Jaimin took over the wheel now. But before he could say anything; Rupali, out of curiosity and desperation, interfered asking what was the problem in marrying a girl he loved if everything was pitch perfect. To this, Jaimin asked Rupali to slow down and let him speak.
Rupali still wondered that if she and Hetal happen to have almost similar family backgrounds, Hetal was rather a step ahead in terms of studies and profession; then why her and not Hetal for Jaimin. While she was into her thoughts, Jaimin knocked on the table to bring her back to reality. Jaimin said that everything was going well till about a year since he and Hetal met. Before a year, there was a day then when both felt that it was time for revelation of their relationship to their families. Hetal took the initiative and spoke to her mother about Jaimin. Her mother was convinced but with reluctance, for a specific reason. But when Jaimin disclosed his bonding with Hetal to his parents, there was some impractical interrogation as to Hetal’s religion and caste. This hit Jaimin very badly, and he lost all the respect for his family. It was then when Jaimin realised how backward and close-minded the social system still was and may be this was the reason why Hetal’s mother was hesitant initially to accept their affinity.
Jaimin tried to convince his parents although it wasn’t his forte. He was always less talkative, hated arguments, kept things to himself; all in all not an extrovert and somebody who wasn’t confident enough to face the fears. However, he left no stone unturned to convince his parents for Hetal; but his parents were adamant and absolutely clear on their rejection, with a plateful of conservative reasons. That very day, there was serious argument between Jaimin and his father, things unspoken till date were brought out and a chaotic silence was felt between the two. This resulted into a knot in the father-son bonding. It is since then that both Jaimin and his father do not exchange good terms with each other except social gatherings, which Jaimin tries to avoid because he’s not someone who likes exposure or attention. However, even after what all happened between him and his parents that day, he held on tight with Hetal and their love has only flourished since then. Nobody wanted to hurt the feelings of the elderly, so with all due respect, they came to a mutual decision to move one step at a time, and once the time is right, they’ll again gather some strength to convince Jaimin’s parents.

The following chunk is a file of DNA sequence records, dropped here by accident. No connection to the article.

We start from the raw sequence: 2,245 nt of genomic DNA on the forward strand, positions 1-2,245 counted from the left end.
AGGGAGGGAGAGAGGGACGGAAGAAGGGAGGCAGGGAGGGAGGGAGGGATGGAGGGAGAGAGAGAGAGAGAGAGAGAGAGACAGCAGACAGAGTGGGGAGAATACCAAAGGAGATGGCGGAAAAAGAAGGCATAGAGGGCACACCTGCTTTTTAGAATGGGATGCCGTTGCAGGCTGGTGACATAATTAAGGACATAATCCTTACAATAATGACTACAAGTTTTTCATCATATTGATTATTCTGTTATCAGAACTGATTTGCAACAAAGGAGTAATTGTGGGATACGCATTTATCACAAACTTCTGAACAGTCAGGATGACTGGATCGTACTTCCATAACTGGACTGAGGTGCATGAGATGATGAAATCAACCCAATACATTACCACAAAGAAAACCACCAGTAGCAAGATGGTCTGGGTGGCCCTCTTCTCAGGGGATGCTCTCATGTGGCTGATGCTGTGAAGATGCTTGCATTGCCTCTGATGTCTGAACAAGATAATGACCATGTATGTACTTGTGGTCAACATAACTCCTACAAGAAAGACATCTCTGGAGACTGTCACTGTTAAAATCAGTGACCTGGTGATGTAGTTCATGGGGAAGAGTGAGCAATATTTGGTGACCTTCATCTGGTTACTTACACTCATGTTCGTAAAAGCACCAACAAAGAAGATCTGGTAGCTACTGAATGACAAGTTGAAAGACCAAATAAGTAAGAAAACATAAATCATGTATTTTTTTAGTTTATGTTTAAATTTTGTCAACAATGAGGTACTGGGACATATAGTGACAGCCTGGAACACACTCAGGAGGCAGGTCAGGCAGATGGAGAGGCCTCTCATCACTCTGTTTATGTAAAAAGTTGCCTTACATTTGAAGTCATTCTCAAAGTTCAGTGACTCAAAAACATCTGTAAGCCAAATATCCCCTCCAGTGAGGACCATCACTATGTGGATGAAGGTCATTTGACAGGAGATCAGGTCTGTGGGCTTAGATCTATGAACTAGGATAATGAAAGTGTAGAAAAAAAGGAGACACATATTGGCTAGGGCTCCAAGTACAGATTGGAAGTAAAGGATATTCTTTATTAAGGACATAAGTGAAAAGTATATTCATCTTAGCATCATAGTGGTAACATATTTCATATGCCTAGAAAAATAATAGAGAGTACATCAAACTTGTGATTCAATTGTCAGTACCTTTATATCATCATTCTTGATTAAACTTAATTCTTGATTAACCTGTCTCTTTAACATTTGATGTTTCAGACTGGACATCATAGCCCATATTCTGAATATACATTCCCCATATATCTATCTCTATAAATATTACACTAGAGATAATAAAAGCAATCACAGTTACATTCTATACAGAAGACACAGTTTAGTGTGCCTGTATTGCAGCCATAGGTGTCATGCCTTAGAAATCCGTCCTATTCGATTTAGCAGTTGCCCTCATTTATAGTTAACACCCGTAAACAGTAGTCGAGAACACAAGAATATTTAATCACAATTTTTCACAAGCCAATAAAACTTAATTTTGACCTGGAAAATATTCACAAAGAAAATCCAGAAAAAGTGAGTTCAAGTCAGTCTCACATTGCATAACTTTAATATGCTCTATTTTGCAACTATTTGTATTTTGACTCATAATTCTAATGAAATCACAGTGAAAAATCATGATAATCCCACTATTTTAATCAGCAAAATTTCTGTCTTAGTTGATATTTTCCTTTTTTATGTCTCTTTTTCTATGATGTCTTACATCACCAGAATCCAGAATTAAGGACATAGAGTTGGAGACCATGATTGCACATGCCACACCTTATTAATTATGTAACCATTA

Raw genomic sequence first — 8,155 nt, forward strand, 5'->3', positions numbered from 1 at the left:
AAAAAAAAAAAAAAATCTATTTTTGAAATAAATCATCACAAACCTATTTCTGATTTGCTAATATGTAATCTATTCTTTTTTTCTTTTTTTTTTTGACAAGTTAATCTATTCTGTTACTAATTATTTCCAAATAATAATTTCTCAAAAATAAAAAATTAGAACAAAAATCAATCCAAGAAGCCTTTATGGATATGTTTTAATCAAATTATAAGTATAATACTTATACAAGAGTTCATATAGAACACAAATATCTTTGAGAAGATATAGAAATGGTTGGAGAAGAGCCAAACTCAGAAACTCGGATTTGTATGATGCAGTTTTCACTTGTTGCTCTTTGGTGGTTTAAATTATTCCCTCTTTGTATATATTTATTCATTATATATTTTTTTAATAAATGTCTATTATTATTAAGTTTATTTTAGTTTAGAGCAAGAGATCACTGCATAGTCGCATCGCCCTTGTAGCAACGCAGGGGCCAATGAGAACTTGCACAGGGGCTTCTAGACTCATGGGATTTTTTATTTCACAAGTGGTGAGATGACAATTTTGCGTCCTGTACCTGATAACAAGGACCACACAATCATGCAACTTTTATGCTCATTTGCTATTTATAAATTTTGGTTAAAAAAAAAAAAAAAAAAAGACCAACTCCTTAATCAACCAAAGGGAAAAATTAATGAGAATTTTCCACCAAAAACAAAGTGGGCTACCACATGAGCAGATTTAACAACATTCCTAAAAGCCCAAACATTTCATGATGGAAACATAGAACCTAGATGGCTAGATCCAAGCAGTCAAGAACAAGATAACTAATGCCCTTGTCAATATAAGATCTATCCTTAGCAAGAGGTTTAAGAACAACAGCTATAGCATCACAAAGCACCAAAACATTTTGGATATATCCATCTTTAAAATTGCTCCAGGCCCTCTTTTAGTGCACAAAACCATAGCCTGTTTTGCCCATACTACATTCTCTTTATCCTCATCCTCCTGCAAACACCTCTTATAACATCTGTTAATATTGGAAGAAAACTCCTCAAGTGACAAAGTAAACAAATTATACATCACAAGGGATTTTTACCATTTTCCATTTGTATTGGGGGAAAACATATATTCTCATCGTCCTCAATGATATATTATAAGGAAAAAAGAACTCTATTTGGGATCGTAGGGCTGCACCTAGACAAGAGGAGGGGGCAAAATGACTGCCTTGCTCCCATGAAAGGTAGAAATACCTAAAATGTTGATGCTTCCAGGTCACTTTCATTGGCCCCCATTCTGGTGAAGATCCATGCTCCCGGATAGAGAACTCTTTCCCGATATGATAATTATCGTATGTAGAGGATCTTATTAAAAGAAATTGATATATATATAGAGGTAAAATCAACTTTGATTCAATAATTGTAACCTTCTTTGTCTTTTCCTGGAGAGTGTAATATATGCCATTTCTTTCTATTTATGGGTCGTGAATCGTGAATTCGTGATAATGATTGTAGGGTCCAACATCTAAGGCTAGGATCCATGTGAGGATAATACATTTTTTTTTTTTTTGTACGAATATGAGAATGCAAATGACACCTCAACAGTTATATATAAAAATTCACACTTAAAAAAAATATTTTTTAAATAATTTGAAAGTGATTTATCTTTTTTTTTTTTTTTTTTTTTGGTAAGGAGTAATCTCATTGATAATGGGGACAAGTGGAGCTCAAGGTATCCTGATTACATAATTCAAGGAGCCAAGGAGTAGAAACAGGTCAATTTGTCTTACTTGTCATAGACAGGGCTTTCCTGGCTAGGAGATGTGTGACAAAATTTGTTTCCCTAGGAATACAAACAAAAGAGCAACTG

Listening to this tragedy, Rupali broke down in tears. Hetal also couldn’t help herself and started sobbing. Jaimin then offered water to both the lovely, strong and brave ladies and asked them to calm down. At this juncture, Rupali wiped her tears and declared that she will try and make their wedding happen. She promised Hetal that no matter how low or least her caste is, she will help her get all the happiness and love she deserves. It was then when Jaimin realised how brave, confident, strong and kind Rupali was. She’s going out of her way, ignoring herself and her mother, to help a couple of strangers who are unable to help themselves. Rupali’s kindness and courage impressed Jaimin so much that he agreed to participate equally in her plan.
As the evening got darker, three people who were very different from each other have now turned out to be somewhat alike and are just a step away from becoming good friends.
Knowing about the still-existent casteism and the religious barriers, I felt ashamed of myself. Why can’t educated people like me and many others out there try and put more efforts in improvising the social stigma. New thoughts, advanced living, education and many such social characters can make a difference in this society and can give equal chance to every person to have their share of happiness. Why does the orthodox mindset of a small bunch of so-called religious heads not change with time and generation? Why do they have to burden the coming generations with unnecessary and unrightful beliefs? Why do women still need to prove themselves equal to men by doing something that they are not supposed to? Who gives others the right to decide that love or humanity are inferior to caste and culture and that our religion is the utmost and should be strictly followed? Hetal studied hard to become a surgeon. She is a doctor and doctors are called angels of God. Then why Hetal has to face this hatred. In every way, she’s far more superior than anybody else in both families. She is the life saver and the life giver. She was the one who operated Jaimin’s shoulder. Then why should she be judged on the basis of religion or caste and not her profession or skills. Heavy heart and painful soul, nothing more can I say.
Will Rupali be able to keep her promise? The Runaway Groom 7 follows soon…
Rise and shine.
You must be logged in to post a comment.